More than half of local schools make adequate progress
About 60 percent of Jackson County schools made "adequate yearly progress" in academics in the latest school year.
Statewide, that figure was 72 percent among 1,195 schools, up two percentage points from the year before.
Thirty-seven of 63 Jackson County schools met the measurements set by what is often referred to as the No Child Left Behind law, according to figures released Monday by the Oregon Department of Education. In the same report released in 2009, 41 of 63 schools — 65 percent — met progress standards.
Two schools in the county — Medford's Howard Elementary and Central Point Elementary — remain on a "needs improvement" list of schools that have failed two meet standards two years in a row, meaning they must offer students alternatives such as tutoring or transfer.
Central Point met standards in the most recent year, but schools must meet standards two years to get off the improvement list.
A third elementary school, Mountain View in White City, was removed from the list because it has met the standards for two consecutive years.
The federal law sets targets each year for an increasing number of students to reach state academic standards, with the goal of all students meeting math and reading and writing benchmarks by 2014.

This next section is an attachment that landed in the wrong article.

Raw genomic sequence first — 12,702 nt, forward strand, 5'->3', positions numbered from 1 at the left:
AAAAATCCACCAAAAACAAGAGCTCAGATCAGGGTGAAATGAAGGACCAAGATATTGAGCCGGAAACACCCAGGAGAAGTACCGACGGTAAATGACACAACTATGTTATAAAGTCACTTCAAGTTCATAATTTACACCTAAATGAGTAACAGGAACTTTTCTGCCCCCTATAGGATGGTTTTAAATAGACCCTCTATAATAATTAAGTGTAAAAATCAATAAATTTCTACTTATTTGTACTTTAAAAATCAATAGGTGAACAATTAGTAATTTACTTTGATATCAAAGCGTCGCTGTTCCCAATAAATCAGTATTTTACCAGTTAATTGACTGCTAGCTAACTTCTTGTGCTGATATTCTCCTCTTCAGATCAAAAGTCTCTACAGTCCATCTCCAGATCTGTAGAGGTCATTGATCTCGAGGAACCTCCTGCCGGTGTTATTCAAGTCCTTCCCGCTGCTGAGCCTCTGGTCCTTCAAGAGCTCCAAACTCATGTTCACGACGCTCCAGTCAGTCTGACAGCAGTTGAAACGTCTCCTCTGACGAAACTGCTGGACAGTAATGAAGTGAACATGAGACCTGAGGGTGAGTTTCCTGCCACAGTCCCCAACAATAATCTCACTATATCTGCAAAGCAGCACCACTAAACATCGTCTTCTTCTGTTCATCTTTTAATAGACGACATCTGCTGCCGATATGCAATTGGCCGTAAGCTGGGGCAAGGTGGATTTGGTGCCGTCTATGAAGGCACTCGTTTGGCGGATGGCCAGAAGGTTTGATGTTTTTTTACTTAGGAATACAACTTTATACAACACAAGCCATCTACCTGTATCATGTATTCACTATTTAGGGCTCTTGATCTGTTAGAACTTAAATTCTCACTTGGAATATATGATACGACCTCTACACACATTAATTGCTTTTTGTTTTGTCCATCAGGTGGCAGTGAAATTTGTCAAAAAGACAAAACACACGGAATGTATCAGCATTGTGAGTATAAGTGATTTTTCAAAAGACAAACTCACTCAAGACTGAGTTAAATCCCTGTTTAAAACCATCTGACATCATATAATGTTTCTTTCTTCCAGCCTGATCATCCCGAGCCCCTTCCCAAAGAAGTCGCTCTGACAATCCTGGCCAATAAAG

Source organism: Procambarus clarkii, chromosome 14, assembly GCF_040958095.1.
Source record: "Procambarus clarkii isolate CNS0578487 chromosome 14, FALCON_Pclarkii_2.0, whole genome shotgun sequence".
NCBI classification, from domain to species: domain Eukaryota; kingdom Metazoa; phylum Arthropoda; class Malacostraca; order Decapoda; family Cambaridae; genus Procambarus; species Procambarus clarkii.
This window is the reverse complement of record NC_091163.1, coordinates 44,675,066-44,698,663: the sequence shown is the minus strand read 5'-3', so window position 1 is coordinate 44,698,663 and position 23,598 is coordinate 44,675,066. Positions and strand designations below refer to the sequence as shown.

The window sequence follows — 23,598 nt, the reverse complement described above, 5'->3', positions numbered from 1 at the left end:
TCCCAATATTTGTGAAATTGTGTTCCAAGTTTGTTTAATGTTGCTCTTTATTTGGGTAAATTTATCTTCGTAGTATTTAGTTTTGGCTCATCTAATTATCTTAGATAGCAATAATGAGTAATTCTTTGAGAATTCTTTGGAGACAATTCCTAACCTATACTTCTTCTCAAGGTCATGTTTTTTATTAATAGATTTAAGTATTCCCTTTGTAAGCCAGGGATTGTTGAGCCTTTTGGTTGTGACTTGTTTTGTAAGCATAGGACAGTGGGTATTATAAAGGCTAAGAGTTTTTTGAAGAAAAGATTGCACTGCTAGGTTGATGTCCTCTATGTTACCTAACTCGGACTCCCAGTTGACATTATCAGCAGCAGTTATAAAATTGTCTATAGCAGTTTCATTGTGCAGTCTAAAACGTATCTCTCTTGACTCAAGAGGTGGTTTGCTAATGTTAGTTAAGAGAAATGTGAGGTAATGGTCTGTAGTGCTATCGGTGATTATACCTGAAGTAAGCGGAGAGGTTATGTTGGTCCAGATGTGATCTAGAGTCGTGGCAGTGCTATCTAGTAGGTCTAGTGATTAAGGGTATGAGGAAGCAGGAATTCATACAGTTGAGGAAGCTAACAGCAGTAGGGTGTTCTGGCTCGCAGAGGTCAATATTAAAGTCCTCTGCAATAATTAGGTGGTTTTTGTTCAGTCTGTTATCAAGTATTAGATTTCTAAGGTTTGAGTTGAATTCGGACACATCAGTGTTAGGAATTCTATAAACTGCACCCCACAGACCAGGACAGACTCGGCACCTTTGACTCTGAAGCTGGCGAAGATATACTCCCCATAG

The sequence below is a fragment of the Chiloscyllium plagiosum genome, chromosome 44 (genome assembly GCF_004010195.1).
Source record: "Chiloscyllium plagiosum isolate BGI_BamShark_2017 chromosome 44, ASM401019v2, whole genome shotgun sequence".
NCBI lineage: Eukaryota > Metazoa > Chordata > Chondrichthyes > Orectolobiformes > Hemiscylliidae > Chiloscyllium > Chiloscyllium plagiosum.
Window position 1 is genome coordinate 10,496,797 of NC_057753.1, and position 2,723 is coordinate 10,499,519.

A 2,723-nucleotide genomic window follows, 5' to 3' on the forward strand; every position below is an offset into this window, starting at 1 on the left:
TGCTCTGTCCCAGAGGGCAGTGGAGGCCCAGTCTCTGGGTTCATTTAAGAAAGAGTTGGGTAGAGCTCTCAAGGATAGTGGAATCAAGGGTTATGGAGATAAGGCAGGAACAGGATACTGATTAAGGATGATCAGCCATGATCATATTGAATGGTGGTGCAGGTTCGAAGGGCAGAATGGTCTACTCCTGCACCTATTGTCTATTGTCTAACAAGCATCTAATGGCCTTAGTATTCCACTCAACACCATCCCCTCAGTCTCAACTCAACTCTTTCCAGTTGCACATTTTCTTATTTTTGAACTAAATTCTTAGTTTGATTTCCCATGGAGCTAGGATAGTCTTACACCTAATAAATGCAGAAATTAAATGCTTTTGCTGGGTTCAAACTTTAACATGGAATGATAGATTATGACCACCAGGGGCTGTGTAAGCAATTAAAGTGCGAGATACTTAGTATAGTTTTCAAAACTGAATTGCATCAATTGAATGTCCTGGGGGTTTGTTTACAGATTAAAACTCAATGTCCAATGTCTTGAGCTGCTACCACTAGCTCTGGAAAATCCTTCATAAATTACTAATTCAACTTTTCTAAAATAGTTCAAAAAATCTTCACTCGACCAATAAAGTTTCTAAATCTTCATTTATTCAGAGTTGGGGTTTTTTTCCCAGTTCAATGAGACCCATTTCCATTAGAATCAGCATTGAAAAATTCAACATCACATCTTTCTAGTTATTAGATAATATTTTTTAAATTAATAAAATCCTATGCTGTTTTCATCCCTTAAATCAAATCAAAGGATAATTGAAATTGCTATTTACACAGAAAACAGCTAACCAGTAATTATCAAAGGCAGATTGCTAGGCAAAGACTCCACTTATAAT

Specific subgroups, such as students who are Hispanic, American Indian, black, still learning English or have disabilities, must meet the same benchmarks. Schools also must meet an attendance or graduation requirement to meet overall progress goals.
In Medford, North and South high schools, McLoughlin Middle School and Howard Elementary School received black marks in math and English for various "challenged" sub-populations, most often students who are disabled, in special education or have limited English skills.
The Medford district never has been able to consistently reach benchmarks for disabled and English-deficient populations and always assumes that will be an issue in the report, said Human Resources Director Todd Bloomquist.
In Ashland, only the high school was dinged — this for 10th-graders in special education falling short in math, namely geometry, which they don't take until the following year, said Ashland schools Superintendent Juli Di Chiro.
In Central Point, Hanby and Scenic middle schools and Jewett, Patrick and Richardson Elementary Schools had areas of shortfall with sub-populations.
While State Superintendent of Public Instruction Susan Castillo welcomed the gains, she said in a news release the focus needs to be on the growth of individual students, rather than benchmarks.
"While these preliminary AYP (Adequate Yearly Progress) results show slight gains for our middle and high schools, they also reveal that far too many Oregon students are still not receiving the supports they need to succeed in school," Castillo said.
Di Chiro echoed the sentiment, noting that the Bush-era law is up for reauthorization and she's working with elected officials to get rid of the "impossible-to -reach" target for 2014 of 100 percent of all schools and subgroups hitting all target benchmarks.
"We hold it as a goal that every kid progresses every year," said Di Chiro. "The 2014 goal is impossible to reach, and I hope targets become more reasonable. The old law is not a growth model. It doesn't look at the growth each year, but at a standard."
John Darling is a freelance writer living in Ashland. E-mail him at email@example.com.